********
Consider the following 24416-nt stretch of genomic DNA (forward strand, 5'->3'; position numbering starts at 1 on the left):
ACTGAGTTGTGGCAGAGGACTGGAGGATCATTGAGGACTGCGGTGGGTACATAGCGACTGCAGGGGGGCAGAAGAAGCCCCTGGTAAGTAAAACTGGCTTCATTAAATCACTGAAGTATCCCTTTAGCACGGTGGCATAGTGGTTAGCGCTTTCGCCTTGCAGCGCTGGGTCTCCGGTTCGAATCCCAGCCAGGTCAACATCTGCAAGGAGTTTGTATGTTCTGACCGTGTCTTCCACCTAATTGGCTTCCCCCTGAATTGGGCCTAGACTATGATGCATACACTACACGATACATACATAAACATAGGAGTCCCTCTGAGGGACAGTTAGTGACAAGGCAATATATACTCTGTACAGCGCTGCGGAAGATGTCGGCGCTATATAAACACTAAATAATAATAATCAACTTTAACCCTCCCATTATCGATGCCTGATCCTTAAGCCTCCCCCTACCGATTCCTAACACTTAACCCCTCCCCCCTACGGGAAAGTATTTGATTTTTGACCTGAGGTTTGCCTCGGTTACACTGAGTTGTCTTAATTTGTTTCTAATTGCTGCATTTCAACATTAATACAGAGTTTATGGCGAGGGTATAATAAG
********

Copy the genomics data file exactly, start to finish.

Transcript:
Consider the following 24416-nt stretch of genomic DNA (forward strand, 5'->3'; position numbering starts at 1 on the left):
ACTGAGTTGTGGCAGAGGACTGGAGGATCATTGAGGACTGCGGTGGGTACATAGCGACTGCAGGGGGGCAGAAGAAGCCCCTGGTAAGTAAAACTGGCTTCATTAAATCACTGAAGTATCCCTTTAGCACGGTGGCATAGTGGTTAGCGCTTTCGCCTTGCAGCGCTGGGTCTCCGGTTCGAATCCCAGCCAGGTCAACATCTGCAAGGAGTTTGTATGTTCTGACCGTGTCTTCCACCTAATTGGCTTCCCCCTGAATTGGGCCTAGACTATGATGCATACACTACACGATACATACATAAACATAGGAGTCCCTCTGAGGGACAGTTAGTGACAAGGCAATATATACTCTGTACAGCGCTGCGGAAGATGTCGGCGCTATATAAACACTAAATAATAATAATCAACTTTAACCCTCCCATTATCGATGCCTGATCCTTAAGCCTCCCCCTACCGATTCCTAACACTTAACCCCTCCCCCCTACGGGAAAGTATTTGATTTTTGACCTGAGGTTTGCCTCGGTTACACTGAGTTGTCTTAATTTGTTTCTAATTGCTGCATTTCAACATTAATACAGAGTTTATGGCGAGGGTATAATAAG